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New professional production of 'Green River' even more fully realized, affecting

New professional production of 'Green River' even more fully realized, affecting


In a December 2013 review of "A Green River" — a powerful, profound play by Davenport's Aaron Randolph III about war, post-traumatic stress and the arc of a man's life — I wrote that I didn't think it possible for it to improve after its July 2013 premiere at QC Theatre Workshop.

At the Augustana College production, then at Potter Hall, directed by 1973 Augie alumnus Phil McKinley, I was wrong. And in the deeply moving play's third Q-C iteration (also led by McKinley), this time under the professional Mississippi Bend Players at the Brunner Theatre, it's jaw-droppingly impressive and an even more fully-realized, towering achievement.

In a talkback with the audience after the first new performance, the acclaimed director likened “A Green River” to a concerto for soloist and orchestra. The protagonist is Army soldier Erik White, having been deployed in harrowing battle, returns home to a world he no longer recognizes. A traumatized Erik must face challenges of everyday life, including bearing the weight of his haunted memories while struggling with a war he can't leave behind.

The brilliance of “A Green River” is not simply contrasting his Army experience — where Erik knew exactly his role and how to carry it out — with the unstructured chaos of normal life, where he can't make friends at a boring warehouse job and can't seem to make his wife happy. Randolph and McKinley place seven key characters in Erik's life on stage throughout the intermission-less play — and the nonlinear scenes jerk way back and forth across the years, presenting the flashback moments as playing out in his tormented mind.

The true ensemble piece lets each of these colors of the theatrical orchestra shine through. Given the intensity and drama of the subject, and the conflicting, multiple voices in Erik's head, that “music” often becomes harsh and dissonant.

The play takes its title from its setting on a riverfront, where Erik would fish with his dad and brother, Jeff. Poignant excerpts from the John Fogerty 1969 song, “Green River,” are also sung by cast members at a variety of points in the story — and one of Randolph's re-writes has sections where the whole group sings together, which is quite affecting.

It's hard to overstate how superb and spot-on each actor is, led by the charismatic, extraordinarily emotional Keenan Odenkirk as Erik. The 2018 Augie grad has the biggest challenge, not just because he's part of every scene, but many of them are brief and require Odenkirk to convincingly reflect his role from age 5 through adulthood and its major milestones.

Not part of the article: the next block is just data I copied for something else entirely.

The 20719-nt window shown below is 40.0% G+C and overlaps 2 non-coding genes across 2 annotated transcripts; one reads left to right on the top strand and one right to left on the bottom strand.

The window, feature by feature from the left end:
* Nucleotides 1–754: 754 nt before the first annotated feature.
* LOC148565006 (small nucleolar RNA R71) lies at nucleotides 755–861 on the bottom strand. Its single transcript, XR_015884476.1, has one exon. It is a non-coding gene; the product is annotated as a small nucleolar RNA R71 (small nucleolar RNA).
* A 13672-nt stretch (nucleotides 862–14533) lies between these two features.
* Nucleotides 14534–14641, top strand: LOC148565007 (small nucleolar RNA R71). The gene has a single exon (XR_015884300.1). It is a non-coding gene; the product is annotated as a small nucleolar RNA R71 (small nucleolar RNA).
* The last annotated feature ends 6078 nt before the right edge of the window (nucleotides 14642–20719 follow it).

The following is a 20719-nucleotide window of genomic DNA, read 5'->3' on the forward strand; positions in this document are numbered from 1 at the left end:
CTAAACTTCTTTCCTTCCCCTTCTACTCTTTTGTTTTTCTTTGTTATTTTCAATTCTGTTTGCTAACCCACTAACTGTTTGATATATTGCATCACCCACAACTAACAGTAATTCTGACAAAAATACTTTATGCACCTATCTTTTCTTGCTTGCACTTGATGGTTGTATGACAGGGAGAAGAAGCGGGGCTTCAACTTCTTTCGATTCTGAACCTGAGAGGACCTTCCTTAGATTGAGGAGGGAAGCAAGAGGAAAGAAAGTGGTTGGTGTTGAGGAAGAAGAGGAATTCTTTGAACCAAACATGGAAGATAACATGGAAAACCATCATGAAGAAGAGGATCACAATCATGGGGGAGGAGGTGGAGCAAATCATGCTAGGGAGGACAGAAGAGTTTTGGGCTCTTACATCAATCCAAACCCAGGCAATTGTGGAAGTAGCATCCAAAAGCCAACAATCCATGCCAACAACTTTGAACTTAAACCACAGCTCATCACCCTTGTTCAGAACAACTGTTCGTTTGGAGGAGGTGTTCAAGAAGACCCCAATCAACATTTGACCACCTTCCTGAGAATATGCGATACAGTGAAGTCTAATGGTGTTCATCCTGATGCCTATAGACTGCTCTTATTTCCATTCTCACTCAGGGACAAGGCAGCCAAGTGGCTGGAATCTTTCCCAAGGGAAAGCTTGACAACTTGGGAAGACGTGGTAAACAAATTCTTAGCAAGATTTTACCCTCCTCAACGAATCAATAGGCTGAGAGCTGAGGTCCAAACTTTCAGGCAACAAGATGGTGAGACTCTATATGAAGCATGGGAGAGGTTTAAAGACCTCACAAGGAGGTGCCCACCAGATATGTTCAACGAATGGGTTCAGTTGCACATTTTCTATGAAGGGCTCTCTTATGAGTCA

Among the touching memories are Erik's interactions with his parents, especially Jeremy Mahr as his stern, supportive father, coaching him in football and offering life advice. Despite the heavy subject matter, Randolph intersperses several lighter moments — including funny family scenes, particularly with Erik's wild, exuberant brother (a wonderful Joshua Malone), and flirty, romantic bits with his lifelong love, Amy (a sympathetic Marjorie Gast).

Filling the fantastic cast are Danny Fapp as Erik's Southern battlefield buddy, Jason; Megan Cox as his loving mom; Mike Schulz as his brutally harsh sergeant, and Shelley Cooper as his by-the-book counselor.

McKinley's apt orchestra metaphor could be extended to the MBP crew, who elevate “A Green River” to a transcendent work of art. Veteran scenic designer Susan Holgersson, lighting designer RaeEllen Walker and sound designer Joseph Oliger create both dreams and nightmares that are mesmerizing. I was especially taken with a lighting effect that makes it appear as if we're actually under water.

The play contains adult language and content, including depictions of battlegrounds, gunfire and death that could be triggering for some audience members. It's intended for mature audiences only. MBP is partnering with Quad City Veterans Outreach Center to promote their programs and services, and serve as a donation drop-off throughout the run of the show. Monetary donations as well as paper goods (toilet paper, paper towels, Kleenex) and kitchen items (aluminum foil, plastic wrap, Ziploc bags) will be accepted. 

Performances continue 7:30 p.m. Friday and Saturday, and 2 p.m. Sunday. Tickets are $15-$20, with $10 admission for all military, veterans and their families, and each performance will feature a talk-back with military veterans, the show's cast and director. For more information and reservations, call 309-794-7306 or visit


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